Which MLB teams declined the most defensively?

Yesterday, we looked at the teams that improved the most defensively from 2019 to 2020.

I would describe most of the teams that declined defensively as doing so marginally. Very few big-ticket acquisitions were of below-average defensive players (Nick Castellanos to the Reds being the biggest exception). So that leaves us with just a few teams that might see a drop-off.

Let’s look at the teams that we expect to decline the most.

The Decliners

Brewers

When the Brewers let Yasmani Grandal go in free agency, they went for offense rather than defense in finding his replacement, Omar Narváez.  Narváez had an OPS + of 119 and 120 the last two seasons and should fit well into the Brewers lineup.

But they’re going to have to figure out what to do about his defense. He’s cost his teams 32 runs with his catching defense last season, the worst Runs Saved for a catcher in the majors. Narváez struggles with pitch-framing (he sometimes takes pitches out of the strike zone with the way he catches them) and pitch blocking, which means that backup Manny Piña will likely see a lot of end-game time.

The Brewers also have a new regular first baseman, with Justin Smoak replacing Eric Thames (who is now with the Nationals). Thames saved two runs there last season. Smoak cost the Blue Jays seven in about a half-season, the fourth straight year he’s posted a negative Defensive Runs Saved.

Also with the Brewers, keep in mind that Keston Hiura is likely to play every day in his second season. Hiura can hit but showed last season that he had work to do on the defensive end. He had -5 Runs Saved in 81 games.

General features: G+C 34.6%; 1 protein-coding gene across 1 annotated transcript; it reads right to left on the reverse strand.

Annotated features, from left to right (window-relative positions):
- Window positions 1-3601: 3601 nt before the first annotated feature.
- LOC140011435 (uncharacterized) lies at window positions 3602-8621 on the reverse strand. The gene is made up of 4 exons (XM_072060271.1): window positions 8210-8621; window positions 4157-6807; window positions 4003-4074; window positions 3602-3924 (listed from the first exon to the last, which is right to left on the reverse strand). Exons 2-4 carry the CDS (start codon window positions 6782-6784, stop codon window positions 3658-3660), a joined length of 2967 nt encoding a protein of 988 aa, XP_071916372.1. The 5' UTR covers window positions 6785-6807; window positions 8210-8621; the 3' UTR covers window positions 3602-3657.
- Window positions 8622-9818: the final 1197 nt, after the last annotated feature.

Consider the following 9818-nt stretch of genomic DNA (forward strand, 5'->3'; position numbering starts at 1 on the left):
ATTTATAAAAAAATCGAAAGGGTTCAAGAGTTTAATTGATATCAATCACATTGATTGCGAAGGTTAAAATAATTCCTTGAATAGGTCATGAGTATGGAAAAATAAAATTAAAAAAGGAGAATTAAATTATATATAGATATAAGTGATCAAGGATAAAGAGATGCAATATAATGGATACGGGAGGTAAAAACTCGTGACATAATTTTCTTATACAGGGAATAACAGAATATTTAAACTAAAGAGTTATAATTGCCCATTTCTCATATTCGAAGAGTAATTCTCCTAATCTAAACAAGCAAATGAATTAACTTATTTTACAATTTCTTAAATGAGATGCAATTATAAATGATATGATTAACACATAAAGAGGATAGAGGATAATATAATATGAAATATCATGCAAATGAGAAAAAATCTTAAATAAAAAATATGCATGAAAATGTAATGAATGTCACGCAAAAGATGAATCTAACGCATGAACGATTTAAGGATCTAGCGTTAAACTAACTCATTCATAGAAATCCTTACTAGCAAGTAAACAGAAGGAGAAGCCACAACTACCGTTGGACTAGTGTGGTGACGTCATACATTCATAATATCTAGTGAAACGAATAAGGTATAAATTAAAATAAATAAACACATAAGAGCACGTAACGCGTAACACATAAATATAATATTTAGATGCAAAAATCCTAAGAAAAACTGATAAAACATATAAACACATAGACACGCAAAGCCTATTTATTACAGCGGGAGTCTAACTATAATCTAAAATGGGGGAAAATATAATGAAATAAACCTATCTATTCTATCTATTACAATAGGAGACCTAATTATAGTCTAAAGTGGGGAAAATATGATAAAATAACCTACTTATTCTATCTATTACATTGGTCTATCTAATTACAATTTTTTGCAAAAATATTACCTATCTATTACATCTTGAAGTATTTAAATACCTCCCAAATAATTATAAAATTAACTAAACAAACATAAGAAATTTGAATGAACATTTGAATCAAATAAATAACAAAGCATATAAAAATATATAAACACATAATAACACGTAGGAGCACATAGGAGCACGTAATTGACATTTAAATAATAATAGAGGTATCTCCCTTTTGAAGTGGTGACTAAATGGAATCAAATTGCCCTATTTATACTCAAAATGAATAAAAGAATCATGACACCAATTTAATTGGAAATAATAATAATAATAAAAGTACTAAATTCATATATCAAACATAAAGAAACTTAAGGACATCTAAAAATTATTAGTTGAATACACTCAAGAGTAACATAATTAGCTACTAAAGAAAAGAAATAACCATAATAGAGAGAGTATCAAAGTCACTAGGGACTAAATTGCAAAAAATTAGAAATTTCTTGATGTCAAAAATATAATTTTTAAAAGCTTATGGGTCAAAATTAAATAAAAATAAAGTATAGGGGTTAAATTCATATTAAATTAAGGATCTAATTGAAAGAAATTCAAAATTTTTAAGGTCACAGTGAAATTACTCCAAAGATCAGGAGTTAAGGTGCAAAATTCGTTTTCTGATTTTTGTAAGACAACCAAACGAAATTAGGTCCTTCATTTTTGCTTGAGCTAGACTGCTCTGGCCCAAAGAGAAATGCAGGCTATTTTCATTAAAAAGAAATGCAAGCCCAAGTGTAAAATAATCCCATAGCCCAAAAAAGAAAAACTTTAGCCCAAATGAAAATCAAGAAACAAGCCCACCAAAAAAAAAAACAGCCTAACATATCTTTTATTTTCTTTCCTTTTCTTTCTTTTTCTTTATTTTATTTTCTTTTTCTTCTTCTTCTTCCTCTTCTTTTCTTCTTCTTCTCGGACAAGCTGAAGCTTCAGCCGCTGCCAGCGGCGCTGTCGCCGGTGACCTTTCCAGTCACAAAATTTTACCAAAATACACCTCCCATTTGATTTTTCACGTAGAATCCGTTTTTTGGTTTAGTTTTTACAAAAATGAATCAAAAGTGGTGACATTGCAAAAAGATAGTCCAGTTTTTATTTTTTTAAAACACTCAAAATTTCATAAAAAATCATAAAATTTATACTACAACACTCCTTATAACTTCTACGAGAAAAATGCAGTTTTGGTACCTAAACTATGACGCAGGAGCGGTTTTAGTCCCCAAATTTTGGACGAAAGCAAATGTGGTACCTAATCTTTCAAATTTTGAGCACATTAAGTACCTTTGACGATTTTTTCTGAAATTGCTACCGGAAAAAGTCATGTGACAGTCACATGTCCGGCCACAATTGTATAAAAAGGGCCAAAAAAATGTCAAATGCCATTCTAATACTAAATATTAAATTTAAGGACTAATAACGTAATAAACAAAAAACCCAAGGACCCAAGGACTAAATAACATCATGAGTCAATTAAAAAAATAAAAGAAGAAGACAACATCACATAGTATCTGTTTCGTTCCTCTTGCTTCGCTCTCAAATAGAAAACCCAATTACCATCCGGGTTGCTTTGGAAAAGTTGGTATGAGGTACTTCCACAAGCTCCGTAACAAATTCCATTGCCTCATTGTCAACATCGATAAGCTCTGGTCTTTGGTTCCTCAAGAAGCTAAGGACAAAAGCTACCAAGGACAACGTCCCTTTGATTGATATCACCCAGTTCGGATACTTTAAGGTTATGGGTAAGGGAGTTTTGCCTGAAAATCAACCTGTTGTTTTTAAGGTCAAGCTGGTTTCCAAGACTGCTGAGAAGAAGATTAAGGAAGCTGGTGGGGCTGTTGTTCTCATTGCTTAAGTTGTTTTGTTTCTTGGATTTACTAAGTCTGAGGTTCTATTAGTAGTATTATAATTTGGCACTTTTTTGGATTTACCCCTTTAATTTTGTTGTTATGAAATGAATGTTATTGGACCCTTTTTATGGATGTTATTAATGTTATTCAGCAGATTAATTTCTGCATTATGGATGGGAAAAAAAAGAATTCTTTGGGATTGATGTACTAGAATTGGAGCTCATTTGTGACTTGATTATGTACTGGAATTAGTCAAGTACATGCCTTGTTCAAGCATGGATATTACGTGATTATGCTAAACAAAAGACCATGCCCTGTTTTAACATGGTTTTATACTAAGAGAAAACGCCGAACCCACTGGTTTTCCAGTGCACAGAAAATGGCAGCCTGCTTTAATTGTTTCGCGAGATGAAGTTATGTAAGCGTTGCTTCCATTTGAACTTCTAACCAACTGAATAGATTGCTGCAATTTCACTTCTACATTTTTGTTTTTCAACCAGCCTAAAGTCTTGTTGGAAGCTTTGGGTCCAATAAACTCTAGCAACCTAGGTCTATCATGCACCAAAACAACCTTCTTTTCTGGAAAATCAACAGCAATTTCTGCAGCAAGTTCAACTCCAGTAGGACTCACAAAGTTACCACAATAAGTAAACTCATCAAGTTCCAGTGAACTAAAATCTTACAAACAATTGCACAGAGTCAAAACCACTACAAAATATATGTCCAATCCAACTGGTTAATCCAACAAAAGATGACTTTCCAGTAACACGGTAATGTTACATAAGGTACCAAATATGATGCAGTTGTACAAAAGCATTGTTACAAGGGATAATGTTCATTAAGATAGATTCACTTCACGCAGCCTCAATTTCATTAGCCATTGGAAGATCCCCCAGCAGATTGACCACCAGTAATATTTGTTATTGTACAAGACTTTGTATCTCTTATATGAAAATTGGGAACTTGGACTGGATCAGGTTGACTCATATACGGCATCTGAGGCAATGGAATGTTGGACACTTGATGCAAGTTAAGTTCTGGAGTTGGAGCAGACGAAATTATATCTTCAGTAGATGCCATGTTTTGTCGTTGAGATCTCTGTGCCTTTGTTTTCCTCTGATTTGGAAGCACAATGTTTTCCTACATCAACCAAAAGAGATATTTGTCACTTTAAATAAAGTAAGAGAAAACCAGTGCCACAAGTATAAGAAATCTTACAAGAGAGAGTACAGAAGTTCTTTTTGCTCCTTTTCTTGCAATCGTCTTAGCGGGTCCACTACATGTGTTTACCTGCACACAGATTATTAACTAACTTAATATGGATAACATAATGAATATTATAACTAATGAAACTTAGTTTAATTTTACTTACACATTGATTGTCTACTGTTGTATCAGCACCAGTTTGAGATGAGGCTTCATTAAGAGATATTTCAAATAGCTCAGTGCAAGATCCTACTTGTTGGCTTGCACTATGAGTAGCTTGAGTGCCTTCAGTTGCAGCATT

Red Sox

With the Red Sox, one player’s departure could make a big difference.

Mookie Betts averaged 23 Runs Saved in right field the last four seasons, though he totaled “only” 17 and 16 the last two seasons (in which he averaged 126 games). His likely replacements are Kevin Pillar and Alex Verdugo, the latter of whom had a back injury last season.

Pillar put up Betts-like numbers in center from 2015 to 2017, but those dipped the last two seasons. He took alright to right field with the Giants (two Runs Saved in a small 27-game sample), but he’s likely going to be unable to replicate what Betts did. If Verdugo is healthy and plays as well in the outfield as he did last season (combined 14 Runs Saved) the drop-off might not be as bad.

Diamondbacks

Let’s qualify this by saying that the Diamondbacks are working from a position of great strength given that they’ve ranked first and second in the majors in Runs Saved the last two seasons. But their outfield may take a hit this year with the departure of Dyson and the acquisitions of Marte and Kole Calhoun.

Both Marte and Calhoun have good histories in the outfield, but their most recent performance at the positions they’re expected to play aren’t great. As noted in the Pirates section, Marte hasn’t handled center field like he handled left. He cost the Pirates nine runs there last season.

Calhoun dropped from seven Runs Saved in 2018 to -1 in 2019. He may have been hurt by positioning.

Per Baseball Savant, Calhoun played 13 feet shallower in his home park in 2019 as he did in 2018. That may explain why his numbers were excellent on shallow fly balls, but poor on deep ones (more likely to be doubles and triples). Keep an eye on how the Diamondbacks position Calhoun. If they figure that out, it may negate the issues he had last season.

Giants

The Giants have some early issues with two of their top defensive players, first baseman Brandon Belt and third baseman Evan Longoria, injured. But this is more about catcher where Buster Posey’s departure looms large. Posey saved 14 runs at catcher last season and has saved at least 10 runs in four of the last five seasons.

The Giants’ catching situation is a massive unknown right now, with Rob Brantly, Tyler Heineman and Chadwick Tromp the likely placeholders until the team deems top prospect Joey Bart ready to go. But we do feel pretty safe in saying that none are likely to be as good as Posey is (Brantly has rated well below-average in the past) and none of them are likely to be close to his level.

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